Summers’s Withdrawal a Boon to Sberbank: Russia Overnight

Russia, the emerging stock market that benefited the most from quantitative easing in the U.S., is getting a boost as speculation grows the Federal Reserve will cut stimulus less than investors had anticipated.

The Bloomberg Russia-US Equity Index of the most-traded Russian companies in the U.S. jumped to the highest level since May yesterday, led by OAO Sberbank (SBRCY), after former U.S. Treasury Secretary Lawrence Summers withdrew his bid to become Federal Reserve chairman. Summers would have tightened Fed policy more than Janet Yellen, who was his main rival to replace Chairman Ben S. Bernanke, according to a Bloomberg Global Poll last week. RTS Index futures expiring December slipped in U.S. hours.

The Micex Index (INDEXCF), which posted the biggest gain among emerging-market gauges yesterday after Turkey, advanced an average 77 percent during the Fed’s first two rounds of bond buying, and fell 0.6 percent in periods of no stimulus, the biggest difference of 46 emerging and developed markets tracked by Bloomberg. Russian equities also are luring demand with the lowest valuations among 21 emerging countries.

“Demand for riskier assets overall will increase as investors expect less reduction in stimulus, and demand for Russian equities will benefit the most because they are the cheapest,” Mark Rubinstein, head of research at IFC Metropol in Moscow, said by phone yesterday. “Optimism is back in the market.”

The Federal Open Market Committee is scheduled to meet Sept. 17-18 to consider the future of quantitative easing. Economists expect the Fed to reduce monthly asset purchases to $75 billion from $85 billion, according to a Sept. 6 Bloomberg News survey.

Share Offering

American depositary receipts of Sberbank, Russia’s biggest lender, climbed 3.3 percent to a two-month high of $12.17 in New York. The Moscow-based lender raised 159.3 billion rubles ($4.9 billion) in September 2012, a few days after the announcement of the Fed’s third round of asset buying, in the largest share sale by a Russian company since before the global recession.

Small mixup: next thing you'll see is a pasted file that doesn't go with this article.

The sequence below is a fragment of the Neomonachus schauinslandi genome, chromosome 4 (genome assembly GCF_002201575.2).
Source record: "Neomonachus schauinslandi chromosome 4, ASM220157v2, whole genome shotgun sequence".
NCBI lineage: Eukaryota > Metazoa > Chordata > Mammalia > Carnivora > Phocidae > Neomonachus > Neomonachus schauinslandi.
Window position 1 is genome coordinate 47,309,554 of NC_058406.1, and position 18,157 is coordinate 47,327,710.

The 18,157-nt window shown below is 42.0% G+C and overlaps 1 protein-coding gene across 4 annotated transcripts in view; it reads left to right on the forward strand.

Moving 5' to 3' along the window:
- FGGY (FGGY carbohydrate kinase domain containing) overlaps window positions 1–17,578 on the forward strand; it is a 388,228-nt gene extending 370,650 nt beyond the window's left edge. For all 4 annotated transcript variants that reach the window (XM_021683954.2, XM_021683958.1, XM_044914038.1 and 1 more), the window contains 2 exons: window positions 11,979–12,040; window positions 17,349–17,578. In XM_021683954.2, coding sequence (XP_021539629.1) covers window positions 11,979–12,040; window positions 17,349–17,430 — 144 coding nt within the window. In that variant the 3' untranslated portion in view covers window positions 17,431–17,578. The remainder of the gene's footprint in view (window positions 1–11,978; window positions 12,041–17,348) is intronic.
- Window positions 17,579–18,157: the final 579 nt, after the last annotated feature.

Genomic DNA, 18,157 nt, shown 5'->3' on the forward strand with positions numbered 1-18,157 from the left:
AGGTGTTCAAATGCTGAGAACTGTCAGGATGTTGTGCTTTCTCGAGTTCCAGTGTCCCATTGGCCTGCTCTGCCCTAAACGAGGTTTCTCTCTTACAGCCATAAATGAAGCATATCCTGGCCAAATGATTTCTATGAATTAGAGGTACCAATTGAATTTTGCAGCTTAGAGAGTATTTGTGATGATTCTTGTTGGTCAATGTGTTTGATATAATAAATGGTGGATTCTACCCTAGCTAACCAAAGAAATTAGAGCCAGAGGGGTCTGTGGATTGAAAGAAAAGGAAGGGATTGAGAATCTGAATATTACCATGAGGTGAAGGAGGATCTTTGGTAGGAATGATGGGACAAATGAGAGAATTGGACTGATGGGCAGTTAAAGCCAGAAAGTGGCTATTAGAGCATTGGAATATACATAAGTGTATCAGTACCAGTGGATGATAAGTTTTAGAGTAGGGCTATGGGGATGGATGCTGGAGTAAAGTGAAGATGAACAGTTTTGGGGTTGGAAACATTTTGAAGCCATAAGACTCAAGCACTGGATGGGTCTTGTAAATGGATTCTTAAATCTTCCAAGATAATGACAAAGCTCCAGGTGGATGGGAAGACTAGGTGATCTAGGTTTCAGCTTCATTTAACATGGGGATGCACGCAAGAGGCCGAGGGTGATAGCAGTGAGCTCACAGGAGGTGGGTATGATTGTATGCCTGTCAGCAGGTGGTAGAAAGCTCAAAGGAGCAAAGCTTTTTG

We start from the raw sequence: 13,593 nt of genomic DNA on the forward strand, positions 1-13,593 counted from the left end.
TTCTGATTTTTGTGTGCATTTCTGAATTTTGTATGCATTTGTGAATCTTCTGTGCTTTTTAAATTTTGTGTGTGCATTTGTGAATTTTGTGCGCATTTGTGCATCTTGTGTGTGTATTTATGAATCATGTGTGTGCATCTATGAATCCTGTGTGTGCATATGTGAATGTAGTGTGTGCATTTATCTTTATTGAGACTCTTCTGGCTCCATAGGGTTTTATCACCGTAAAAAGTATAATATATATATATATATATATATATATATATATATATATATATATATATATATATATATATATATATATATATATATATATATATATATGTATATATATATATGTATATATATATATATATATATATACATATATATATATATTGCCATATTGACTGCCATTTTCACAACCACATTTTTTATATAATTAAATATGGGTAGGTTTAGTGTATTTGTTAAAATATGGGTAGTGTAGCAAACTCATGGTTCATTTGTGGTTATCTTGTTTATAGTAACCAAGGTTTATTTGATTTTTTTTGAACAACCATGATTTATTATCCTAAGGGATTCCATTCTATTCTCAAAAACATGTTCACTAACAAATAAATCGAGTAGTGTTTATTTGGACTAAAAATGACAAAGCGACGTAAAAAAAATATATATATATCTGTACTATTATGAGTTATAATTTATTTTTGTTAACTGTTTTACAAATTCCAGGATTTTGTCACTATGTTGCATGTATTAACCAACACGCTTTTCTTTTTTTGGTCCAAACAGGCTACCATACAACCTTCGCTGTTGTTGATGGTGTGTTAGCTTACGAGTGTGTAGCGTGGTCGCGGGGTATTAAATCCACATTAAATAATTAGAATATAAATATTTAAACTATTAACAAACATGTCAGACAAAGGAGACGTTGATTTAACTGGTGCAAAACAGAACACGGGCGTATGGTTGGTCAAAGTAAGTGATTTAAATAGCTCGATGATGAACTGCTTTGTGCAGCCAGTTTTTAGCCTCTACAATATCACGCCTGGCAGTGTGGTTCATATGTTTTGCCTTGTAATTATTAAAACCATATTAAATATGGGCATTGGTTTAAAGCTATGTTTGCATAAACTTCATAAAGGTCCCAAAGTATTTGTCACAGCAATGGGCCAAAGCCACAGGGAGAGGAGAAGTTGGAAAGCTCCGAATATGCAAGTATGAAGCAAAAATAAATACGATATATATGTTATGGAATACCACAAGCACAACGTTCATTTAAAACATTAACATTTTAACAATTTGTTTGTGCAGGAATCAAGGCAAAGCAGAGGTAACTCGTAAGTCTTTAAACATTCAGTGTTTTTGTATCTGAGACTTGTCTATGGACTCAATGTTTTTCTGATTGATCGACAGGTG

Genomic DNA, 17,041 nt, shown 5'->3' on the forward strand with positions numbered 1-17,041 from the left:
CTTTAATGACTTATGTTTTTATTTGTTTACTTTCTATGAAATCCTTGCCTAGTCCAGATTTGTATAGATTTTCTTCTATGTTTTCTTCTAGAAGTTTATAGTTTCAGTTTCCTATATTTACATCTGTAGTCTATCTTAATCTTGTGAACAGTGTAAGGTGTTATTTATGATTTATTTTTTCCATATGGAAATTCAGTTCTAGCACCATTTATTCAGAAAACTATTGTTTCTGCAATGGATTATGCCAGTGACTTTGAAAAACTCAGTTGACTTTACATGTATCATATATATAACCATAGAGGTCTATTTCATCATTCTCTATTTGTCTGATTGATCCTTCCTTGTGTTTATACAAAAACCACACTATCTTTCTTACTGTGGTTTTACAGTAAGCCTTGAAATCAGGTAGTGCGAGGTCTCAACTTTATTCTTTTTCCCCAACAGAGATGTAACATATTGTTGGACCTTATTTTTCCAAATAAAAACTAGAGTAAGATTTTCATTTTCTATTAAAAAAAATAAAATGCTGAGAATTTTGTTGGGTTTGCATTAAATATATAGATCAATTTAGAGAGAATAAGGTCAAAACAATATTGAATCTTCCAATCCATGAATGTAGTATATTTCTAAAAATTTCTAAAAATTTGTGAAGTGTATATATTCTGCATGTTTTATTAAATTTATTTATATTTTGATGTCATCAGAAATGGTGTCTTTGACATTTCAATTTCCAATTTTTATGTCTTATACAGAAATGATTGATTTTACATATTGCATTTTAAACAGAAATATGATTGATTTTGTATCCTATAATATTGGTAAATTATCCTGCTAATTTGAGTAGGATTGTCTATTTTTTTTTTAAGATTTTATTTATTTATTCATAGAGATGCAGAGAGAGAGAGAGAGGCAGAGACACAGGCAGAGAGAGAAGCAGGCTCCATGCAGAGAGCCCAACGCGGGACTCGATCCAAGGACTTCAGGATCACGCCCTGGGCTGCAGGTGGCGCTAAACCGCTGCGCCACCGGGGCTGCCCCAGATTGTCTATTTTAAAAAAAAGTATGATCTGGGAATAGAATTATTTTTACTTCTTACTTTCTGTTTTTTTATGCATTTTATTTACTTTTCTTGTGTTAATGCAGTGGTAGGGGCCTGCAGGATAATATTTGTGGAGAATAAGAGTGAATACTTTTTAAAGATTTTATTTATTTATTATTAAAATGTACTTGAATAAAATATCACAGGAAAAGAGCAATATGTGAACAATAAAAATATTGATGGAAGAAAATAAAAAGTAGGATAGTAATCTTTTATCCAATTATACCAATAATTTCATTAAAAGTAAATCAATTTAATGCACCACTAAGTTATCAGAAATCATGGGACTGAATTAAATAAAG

Sberbank, which accounted for about 45 percent of retail deposits in Russia as of April 1, said deposits grew 8 percent in the first eight months of the year, according to a Sept. 6 statement on its website. Shares rose 3.4 percent to 99 rubles, or $3.07, in Moscow yesterday.

Russia’s Micex Index climbed an average 77 percent during the Fed’s first two courses of so-called quantitative easing. Since the announcement of QE3 on Sept. 13 to yesterday’s close, the Micex has slipped less than 0.1 percent, compared with a 2 percent advance in the MSCI Emerging Markets Index.

Ruble Gains

The ruble surged to the strongest level in almost three months, buoyed by appetite for emerging-market assets. Russia’s currency gained 0.6 percent to 32.2775 per dollar yesterday and strengthened 0.5 percent to 37.1164 against the dollar-euro basket used by the central bank to manage swings that erode exporter competitiveness. Ruble futures showed the currency weakening 0.5 percent to 30.51 per dollar in U.S. hours.

“Sberbank benefits from a stronger ruble because it improves the value of their ruble bond portfolio and makes it easier for the central bank to ease rates,” Julian Rimmer, a trader with CF Global Trading UK Ltd. in London, said by e-mail yesterday.

The Bloomberg Russia-US gauge rose 1.3 percent yesterday to 96.46, the highest since May 8. Futures on the RTS index expiring in December slipped 0.3 percent to 142,760.

The Market Vectors Russia ETF (RSX), the largest exchange-traded fund dedicated to Russian equities, gained 1.6 percent to a six-month high of $28.61. The RTS Volatility Index, which measures expected swings in the stock futures, fell 2.2 percent to 21.61.

OAO GMK Norilsk Nickel (NILSY) rallied 1.8 percent to $14.47 in New York yesterday, the highest level since July 23. The ADRs settled at a 0.7 percent discount to the company’s Moscow-listed shares, the most since Sept. 4.

To contact the reporter on this story: Halia Pavliva in New York at hpavliva@bloomberg.net

To contact the editor responsible for this story: Tal Barak Harif at tbarak@bloomberg.net

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